Dean Tehrani's Firm Wins Two Awards from Boston Society of Architects
POSTED ON: February 23, 2016
Dean Nader Tehrani’s firm, NADAAA, was awarded two prizes by the Boston Society of Architects (BSA), which recently announced the winners of their annual design awards. The firm won an Honor Award for Craft for a residence in Washington, D.C., and the Hobson Award for Unbuilt Design for a cultural center in Afghanistan.
NADAAA was hired to expand an existing 1920s brick house, a two-story structure with a basement and an attic in central Washington, D.C. The owners wanted to respect the original building while creating more room for their expanding family. NADAAA took advantage of the sloped site to place the living room on the garden level and elevated the roof to convert the attic into an additional floor, making the house four stories tall. The greater challenge came in making the brick house, now dubbed Rock Creek House, more open to sunlight. To do so meant converting the southern elevation to open up large scale openings, in turn creating a curtain wall, supported by a steel structure, where it had once been load bearing. To accomplish this and maintain the structural integrity of the building, the architects excavated the house’s brick from areas of the house where they expanded or added windows and used those bricks in the basement and attic. “We basically cut and filled the entire project—and with a new prosthetic infrastructure to hold it up,” said Dean Tehrani. “And effectively if you looked at it now you wouldn't know what it used to be. It looks like a new building, and yet, it looks as if it has been there for years.”
The structural changes were also expressed in the building’s interior. What was once a traditionally divided set of discrete rooms has been converted into an open plan on the south side of the house with a central staircase that knits spaces together.
To date Rock Creek House has won four awards: the AIA DC Award of Excellence in Architecture; winner in the single-family category in the Architect’s Newspaper’s Best of Design competition; the SARA National Award in Architecture; and the BSA Honor Award for Excellence and Craft.
The BSA awarded the Hobson Award, which signifies best in category, for Unbuilt Project to NADAAA for its Bamiyan Cultural Centre. To commemorate the Bamiyan Buddhas, which were destroyed by the Taliban in 2001, UNESCO and the Ministry of Information and Culture of Afghanistan called for a cultural center to be built near the site of the two immense Buddhas, which had been sculpted out of sandstone more than 1,500 years ago. The competition brief called for a center that would recognize the history of the many cultures that inhabited the valley—Hellenic, Roman, Sassanian, and Hindu. From the 1st to 8th centuries the area served as an important Buddhist center and eventually a stop on the Silk Road. According to UNESCO, the center was to “be a cornerstone in efforts to preserve culture, promote research and build community around culture, in order to build cohesion in a fractured cultural context.”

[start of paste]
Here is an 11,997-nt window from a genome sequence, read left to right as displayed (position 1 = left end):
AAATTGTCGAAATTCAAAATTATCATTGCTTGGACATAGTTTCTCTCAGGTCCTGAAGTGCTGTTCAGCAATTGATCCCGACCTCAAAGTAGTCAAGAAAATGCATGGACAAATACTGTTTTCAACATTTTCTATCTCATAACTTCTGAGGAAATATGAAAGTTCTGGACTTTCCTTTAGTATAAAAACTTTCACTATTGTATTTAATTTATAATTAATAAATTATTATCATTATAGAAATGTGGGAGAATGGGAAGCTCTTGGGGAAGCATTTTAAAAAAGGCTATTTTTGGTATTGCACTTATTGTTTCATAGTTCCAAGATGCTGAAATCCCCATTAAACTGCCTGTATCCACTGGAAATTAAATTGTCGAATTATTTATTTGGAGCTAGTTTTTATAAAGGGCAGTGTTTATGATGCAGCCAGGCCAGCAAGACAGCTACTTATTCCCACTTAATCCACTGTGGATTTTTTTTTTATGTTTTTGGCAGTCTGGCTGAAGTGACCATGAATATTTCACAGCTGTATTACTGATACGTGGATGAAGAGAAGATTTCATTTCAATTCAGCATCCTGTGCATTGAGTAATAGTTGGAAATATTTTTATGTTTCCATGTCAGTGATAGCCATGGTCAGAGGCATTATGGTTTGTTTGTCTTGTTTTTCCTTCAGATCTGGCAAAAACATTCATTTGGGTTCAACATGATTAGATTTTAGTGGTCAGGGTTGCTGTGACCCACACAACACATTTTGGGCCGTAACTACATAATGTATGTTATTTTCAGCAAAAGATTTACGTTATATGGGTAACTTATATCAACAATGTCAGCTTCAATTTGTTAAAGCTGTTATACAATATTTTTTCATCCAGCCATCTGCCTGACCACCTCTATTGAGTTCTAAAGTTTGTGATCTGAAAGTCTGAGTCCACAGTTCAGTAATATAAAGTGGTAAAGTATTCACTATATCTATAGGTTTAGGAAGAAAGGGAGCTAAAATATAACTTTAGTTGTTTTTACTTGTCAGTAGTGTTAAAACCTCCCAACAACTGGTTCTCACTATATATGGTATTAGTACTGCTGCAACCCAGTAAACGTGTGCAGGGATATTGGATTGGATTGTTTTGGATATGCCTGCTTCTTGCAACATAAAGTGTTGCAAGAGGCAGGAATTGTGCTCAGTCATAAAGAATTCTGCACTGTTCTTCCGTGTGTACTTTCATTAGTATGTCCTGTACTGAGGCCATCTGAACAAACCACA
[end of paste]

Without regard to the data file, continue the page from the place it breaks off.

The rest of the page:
In response to the brief, NADAAA proposed a building constructed from rammed earth that descends into the site along a canyon’s edge. Once inside, visitors are confronted by a glass wall that creates what the firm calls a “cone-of-vision,” a panorama on to the spectacular landscape of the Bamiyan Valley, running from the niche of the eastern Buddha all the way to the western one. Near a village of courtyard houses, NADAAA’s cultural center echoes local conditions both in the firm’s choice of materials and its form, which consists of an exterior ramp and a set of courtyards. The center’s auditorium and gallery offer extraordinary views of the canyon below and of the now-empty niches.
Coincidentally, Elizabeth O'Donnell, associate dean of the The Irwin S. Chanin School of Architecture was one the seven judges of the Bamiyan Cultural Center competition. At the time, February 2015, she was acting dean. Nader Tehrani was appointed dean in July of 2015.
Though NADAA did not win the Bamiyan Cultural Center competition, the Boston Society of Architects saw something exceptional in it. According to the BSA’s web site, “The jury was impressed with the quiet sophistication of the design and the deliberate desire to make the architectural construction of the center reference the context of this historic cultural site.”